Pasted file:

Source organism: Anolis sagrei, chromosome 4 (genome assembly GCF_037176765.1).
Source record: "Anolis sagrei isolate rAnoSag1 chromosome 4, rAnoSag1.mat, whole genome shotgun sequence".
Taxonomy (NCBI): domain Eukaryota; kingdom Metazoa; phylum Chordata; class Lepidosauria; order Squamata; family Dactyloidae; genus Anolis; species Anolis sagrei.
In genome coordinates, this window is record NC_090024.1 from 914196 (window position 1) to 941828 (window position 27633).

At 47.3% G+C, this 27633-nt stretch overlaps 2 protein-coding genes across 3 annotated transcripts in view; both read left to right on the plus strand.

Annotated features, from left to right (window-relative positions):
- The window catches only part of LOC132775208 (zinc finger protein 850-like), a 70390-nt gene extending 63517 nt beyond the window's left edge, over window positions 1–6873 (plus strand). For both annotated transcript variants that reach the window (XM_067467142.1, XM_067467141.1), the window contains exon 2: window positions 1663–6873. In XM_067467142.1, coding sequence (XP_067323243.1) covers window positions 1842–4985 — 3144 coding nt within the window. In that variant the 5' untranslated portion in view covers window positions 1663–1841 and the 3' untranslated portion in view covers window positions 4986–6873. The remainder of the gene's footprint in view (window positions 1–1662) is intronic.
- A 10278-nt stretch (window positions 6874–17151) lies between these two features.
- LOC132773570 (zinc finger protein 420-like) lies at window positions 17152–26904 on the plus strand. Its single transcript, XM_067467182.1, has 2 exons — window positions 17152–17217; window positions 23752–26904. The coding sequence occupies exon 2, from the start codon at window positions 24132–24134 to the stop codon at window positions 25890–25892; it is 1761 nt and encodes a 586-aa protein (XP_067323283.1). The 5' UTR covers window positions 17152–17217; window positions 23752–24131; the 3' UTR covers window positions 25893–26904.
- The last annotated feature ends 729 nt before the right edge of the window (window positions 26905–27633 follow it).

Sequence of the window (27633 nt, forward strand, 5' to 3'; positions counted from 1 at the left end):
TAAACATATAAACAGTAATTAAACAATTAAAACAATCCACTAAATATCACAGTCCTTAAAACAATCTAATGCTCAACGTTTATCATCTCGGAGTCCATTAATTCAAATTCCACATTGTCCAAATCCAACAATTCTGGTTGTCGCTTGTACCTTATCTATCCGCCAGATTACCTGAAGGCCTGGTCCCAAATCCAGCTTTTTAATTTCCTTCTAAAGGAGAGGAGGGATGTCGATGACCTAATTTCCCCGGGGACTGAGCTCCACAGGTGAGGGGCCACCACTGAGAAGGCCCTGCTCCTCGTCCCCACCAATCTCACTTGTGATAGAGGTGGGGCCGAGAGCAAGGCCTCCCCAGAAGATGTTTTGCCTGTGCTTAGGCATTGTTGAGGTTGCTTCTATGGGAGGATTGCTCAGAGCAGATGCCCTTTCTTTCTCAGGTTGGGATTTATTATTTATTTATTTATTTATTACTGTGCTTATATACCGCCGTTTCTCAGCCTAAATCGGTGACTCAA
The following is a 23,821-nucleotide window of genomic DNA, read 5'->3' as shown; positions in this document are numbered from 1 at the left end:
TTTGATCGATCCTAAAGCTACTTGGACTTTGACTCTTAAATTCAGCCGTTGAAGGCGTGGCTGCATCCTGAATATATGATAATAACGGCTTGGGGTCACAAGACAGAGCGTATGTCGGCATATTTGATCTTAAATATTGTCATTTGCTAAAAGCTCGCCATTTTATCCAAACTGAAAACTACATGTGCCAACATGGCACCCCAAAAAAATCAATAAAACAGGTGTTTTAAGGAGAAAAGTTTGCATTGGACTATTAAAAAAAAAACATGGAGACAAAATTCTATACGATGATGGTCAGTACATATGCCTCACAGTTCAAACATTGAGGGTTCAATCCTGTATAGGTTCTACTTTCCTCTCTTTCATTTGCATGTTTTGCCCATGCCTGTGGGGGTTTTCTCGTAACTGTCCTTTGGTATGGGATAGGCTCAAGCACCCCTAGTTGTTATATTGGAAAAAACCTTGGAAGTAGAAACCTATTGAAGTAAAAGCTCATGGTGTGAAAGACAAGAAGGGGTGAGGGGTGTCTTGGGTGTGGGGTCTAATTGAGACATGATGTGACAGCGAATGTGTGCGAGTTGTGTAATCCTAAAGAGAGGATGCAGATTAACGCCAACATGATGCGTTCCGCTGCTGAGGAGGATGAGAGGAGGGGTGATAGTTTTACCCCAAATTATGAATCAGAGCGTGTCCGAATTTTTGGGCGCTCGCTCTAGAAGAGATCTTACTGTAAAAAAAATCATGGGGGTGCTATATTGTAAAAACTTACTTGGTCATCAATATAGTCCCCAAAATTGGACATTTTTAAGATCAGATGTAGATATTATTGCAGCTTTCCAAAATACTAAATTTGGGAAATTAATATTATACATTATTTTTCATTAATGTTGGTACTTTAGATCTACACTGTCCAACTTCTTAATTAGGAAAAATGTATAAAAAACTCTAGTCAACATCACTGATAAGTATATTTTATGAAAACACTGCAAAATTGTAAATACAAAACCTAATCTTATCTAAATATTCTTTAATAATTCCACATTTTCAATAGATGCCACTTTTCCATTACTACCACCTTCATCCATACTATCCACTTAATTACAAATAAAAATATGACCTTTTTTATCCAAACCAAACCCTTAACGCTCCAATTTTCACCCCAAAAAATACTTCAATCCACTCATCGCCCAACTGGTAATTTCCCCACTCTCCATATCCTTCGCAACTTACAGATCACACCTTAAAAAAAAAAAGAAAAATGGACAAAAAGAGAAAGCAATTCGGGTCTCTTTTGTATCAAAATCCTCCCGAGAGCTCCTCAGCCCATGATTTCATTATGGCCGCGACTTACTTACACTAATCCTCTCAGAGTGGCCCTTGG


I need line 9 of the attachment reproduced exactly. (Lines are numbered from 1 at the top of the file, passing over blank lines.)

- LOC132773570 (zinc finger protein 420-like) lies at window positions 17152–26904 on the plus strand. Its single transcript, XM_067467182.1, has 2 exons — window positions 17152–17217; window positions 23752–26904. The coding sequence occupies exon 2, from the start codon at window positions 24132–24134 to the stop codon at window positions 25890–25892; it is 1761 nt and encodes a 586-aa protein (XP_067323283.1). The 5' UTR covers window positions 17152–17217; window positions 23752–24131; the 3' UTR covers window positions 25893–26904.